I am a young software engineer from US/California who has a high-paying job (for my age and location). Because I participate (and win/get top places) at various programming/data-mining competitions, I frequently get letters from the recruiters which follow the below-mentioned pattern.

Hi, I am from ThisCompany. I have noticed your good performance in one of the competitions that we sponsored and I would like to bring you to the on-site interview with our team. We have interesting tasks and provide great compensation and bonuses. Tell me what do you think.

The problem is that everyone claims having "interesting tasks" even if in fact the tasks are boring and annoying. So I would really like to know what do they mean by a great compensation and bonuses.

I read the following questions: one and two, but I do not believe that they are similar to mine, because the first one is about a fresh graduate and the second one about positions at a current work.

The reason to ask for ranges of the compensation/bonuses is simple:

  • they already have an ability to estimate my knowledge (they see my current employee, and my performance in a competition and all past performance in other competitions)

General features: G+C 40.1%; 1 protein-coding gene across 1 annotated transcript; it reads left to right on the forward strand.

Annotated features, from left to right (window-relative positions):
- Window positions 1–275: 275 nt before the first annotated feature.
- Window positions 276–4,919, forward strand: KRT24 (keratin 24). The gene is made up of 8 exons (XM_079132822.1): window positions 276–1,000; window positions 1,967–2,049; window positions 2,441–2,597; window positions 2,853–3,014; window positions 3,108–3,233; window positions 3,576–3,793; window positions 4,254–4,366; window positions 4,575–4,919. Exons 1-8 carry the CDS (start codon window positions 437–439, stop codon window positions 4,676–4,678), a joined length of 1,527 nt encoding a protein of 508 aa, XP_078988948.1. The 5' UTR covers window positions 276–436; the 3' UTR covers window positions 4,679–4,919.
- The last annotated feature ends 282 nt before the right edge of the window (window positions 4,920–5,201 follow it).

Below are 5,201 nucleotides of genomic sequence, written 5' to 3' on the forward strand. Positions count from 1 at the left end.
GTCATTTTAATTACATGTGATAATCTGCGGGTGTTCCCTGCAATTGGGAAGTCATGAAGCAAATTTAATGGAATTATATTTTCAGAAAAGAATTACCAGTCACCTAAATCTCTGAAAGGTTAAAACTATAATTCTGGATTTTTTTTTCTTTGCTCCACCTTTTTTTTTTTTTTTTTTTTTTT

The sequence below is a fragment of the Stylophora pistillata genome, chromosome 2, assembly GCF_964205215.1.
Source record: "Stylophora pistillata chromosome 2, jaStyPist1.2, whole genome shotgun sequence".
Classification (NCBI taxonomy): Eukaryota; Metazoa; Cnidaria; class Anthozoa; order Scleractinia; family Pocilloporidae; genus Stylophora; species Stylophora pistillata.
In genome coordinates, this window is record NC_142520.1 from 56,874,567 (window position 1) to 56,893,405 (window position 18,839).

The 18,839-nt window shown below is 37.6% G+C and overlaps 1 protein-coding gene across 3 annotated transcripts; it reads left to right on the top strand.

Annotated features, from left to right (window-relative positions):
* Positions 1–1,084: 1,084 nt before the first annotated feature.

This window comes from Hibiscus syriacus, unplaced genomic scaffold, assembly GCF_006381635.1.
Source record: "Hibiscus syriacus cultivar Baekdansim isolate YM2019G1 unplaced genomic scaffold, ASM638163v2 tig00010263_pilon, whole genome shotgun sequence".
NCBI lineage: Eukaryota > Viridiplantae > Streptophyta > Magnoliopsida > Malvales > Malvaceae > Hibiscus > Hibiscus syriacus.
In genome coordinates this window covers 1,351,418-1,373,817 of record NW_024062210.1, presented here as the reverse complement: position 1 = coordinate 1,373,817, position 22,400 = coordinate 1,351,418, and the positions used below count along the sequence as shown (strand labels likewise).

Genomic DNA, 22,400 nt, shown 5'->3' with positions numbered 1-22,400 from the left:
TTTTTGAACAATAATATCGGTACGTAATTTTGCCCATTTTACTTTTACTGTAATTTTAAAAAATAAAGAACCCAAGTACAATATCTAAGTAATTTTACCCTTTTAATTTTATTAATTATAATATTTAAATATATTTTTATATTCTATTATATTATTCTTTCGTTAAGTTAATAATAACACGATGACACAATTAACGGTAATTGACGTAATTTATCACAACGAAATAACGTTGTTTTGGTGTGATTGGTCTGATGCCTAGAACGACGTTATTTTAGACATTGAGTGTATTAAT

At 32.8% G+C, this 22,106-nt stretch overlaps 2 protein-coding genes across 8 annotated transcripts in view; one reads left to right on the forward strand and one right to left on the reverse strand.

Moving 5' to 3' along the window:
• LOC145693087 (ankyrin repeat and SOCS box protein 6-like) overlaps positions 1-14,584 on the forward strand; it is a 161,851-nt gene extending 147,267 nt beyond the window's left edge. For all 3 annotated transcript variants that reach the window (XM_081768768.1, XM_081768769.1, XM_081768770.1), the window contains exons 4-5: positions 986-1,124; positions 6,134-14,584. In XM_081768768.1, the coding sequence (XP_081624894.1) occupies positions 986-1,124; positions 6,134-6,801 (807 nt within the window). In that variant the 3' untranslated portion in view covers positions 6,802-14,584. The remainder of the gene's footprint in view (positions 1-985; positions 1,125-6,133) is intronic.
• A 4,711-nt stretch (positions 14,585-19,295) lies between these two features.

• I do not want to waste my time for an interview with a company, if it is not ready to pay me the amount of money I expect. (I never disclose my current/past salary and a couple of times I was in a situation where after the interview process I received an offer which is below the salary I was getting a year ago).

I assume this can be helpful for a company for a similar reason: what is the point of wasting time on an interview.

So how I politely ask for an approximate salary range and the bonuses from a recruiter?

  • This may vary depending on your location, industry and profile, but I would be very wary of any recruiter that jumps straight to an on-site interview without doing at least a short phone screen first.
    – Lilienthal
    Commented Sep 28, 2015 at 9:41

3 Answers 3


So how I politely ask for an approximate salary range and the bonuses from a recruiter?

Just ask.

Something like this should work: "Sounds interesting. I'd like to move forward. But before we waste each other's time, please tell me the salary range being offered so that I can see if it would fit my needs."

Polite enough, and to the point.

  • 2
    short and to the point, direct communication of your needs, this is the best way I think
    – Kilisi